The playing is magnificent. The more one hears Paul Lytton in any context the more empathic and intuitive his work appears and the partnership with Raymond Strid is extraordinarily sympathetic. Hans Koch on bass clarinet plays a role in some ways not dissimilar to that of Benny Maupin on Bitches' Brew, the dark, brooding colours of the instrument are a feature here, though its mammalian cries take us into a whole other territory. Fernandez' role is crucial to the work's realisation, a task he performs with an intensity few could match. But, for me, Herb Robertson on trumpet and Per Ake Holmlander stand an inch or so taller on this showing—Robertson for his sheer creativity and range of ideas and Holmlander for the sad, dolorous beauty of his playing. However, this is a collective and the work's success depend on all of the players. At several points the music moves between events with such precision that it is breath-taking. For example, a frantic trio section with Parker (on soprano), Guy and Lytton is joined by the whole orchestra in "Part III" and builds to a crescendo. Instantly, a new section commences with a duo of soprano and piano each matching the trills of the other, as the sotto voce horns carry a largo-like theme. Oort—Entropy is at times a music of extremes—sad, beautiful melodies; shrill cries; fast-paced free jazz; slow-moving, almost minimalist passages. But what a journey it is—and one that seems different each time one travels.

Here, and in all of Guy's compositions, rhythm—perhaps not in any orthodox jazz sense—seems very important. I wondered if the fact that he was a bassist has shaped this aspect of his work.

"I'd never really thought about it but I am interested that you picked up on that. I don't write with the specific idea of rhythm in a conventional sense. I try to have sections move logically in time and space from one area to the next. There is perhaps an overarching rhythmic movement about how and when the music builds or dissipates or how tensions are introduced or relaxed. I think of it more in terms of compositional procedures but within the realisation of any of these pieces, the rhythmic action comes from the players, as improvisers and jazz musicians. Everything has an internal rhythm—it's just the way people play it but I've never been conscious of the relationship between being a bassist and that spinning off into the rhythmic values within the big band piece. Perhaps you've discovered something there."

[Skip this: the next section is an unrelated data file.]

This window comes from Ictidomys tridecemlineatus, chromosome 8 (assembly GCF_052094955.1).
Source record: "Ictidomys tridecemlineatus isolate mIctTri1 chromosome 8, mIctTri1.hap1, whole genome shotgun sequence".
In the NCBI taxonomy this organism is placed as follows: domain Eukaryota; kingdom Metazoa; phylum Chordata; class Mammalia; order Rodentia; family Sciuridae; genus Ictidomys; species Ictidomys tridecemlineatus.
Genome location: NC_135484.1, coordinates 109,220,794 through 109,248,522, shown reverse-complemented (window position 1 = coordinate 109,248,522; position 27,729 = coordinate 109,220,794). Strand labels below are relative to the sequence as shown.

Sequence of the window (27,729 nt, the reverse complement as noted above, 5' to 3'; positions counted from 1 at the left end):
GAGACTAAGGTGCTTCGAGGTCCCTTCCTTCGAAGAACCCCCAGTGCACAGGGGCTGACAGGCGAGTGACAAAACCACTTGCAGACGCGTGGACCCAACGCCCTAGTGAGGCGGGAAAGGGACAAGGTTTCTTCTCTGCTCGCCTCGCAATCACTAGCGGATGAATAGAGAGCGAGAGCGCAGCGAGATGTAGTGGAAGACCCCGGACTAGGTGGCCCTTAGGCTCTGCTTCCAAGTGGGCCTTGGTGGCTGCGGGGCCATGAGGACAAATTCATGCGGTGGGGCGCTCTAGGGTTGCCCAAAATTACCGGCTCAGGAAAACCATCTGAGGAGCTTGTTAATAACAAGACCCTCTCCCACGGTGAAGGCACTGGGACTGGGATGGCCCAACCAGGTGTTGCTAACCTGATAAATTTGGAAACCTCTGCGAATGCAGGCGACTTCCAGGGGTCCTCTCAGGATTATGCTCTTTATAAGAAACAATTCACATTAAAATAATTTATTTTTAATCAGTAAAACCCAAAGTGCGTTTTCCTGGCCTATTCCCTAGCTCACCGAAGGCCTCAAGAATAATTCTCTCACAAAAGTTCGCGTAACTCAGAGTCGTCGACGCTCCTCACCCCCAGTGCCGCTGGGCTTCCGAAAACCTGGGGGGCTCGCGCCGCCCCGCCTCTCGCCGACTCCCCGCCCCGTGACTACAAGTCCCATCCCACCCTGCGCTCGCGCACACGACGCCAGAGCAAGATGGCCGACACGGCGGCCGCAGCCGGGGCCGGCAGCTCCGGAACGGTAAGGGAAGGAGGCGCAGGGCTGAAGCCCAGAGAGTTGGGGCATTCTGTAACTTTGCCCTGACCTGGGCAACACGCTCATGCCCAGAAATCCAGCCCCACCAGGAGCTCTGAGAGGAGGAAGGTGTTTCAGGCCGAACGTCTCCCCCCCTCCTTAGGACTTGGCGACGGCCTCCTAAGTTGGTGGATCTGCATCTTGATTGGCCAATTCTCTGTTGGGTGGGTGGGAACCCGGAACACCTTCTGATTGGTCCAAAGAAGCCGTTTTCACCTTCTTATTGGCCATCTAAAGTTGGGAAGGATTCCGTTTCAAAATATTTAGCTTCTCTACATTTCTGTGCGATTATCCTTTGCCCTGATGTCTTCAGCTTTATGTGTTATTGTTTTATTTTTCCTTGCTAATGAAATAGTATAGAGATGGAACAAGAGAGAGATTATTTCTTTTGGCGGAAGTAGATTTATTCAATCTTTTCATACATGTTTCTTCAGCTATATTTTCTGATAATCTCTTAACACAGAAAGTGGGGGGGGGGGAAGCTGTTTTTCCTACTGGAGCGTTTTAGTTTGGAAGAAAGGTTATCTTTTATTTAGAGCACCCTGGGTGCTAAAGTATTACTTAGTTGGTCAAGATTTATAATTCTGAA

Amphi—Radio Rondo (2013) comprises two very different pieces. Amphi extends and expands music originally presented on a Guy/Homburger duo recording Tales of Enchantment, which itself was inspired by a series of paintings by American artist Elana Gutmann. Its title, however, is taken from architecture, notably from an amphitheatre-like university building designed by Alvar Aalto in Helsinki that provides space for recreation and study. As always with Guy's compositions, title and inspiration are an essential part of the compositional idea and process of its development and performance. In this sense, the playful element of Amphi is a delight that balances the more demanding aspects for the musicians and listener. It is perhaps the most delightful and charming of all Guy's pieces. In some respects a concerto for baroque violin, Amphi is a tour de force for Maya Homburger. The sheer unadulterated beauty of the instrument's sound, capable of melancholy but also joy, is the primary voice here. Other instruments, whether individually, in group or whole ensemble serve it in some way. The language here owes less to jazz and more perhaps to baroque music and new music, although its improvisatory aspects are strongly evident as well. The textures and colours Guy's musicians produce are less vibrant and striking than in some of his music, more autumnal perhaps. But this is a truly exceptional work beautifully realised here. It could be described as perhaps the greatest baroque composition of the twenty-first century but certainly not as "third stream" music.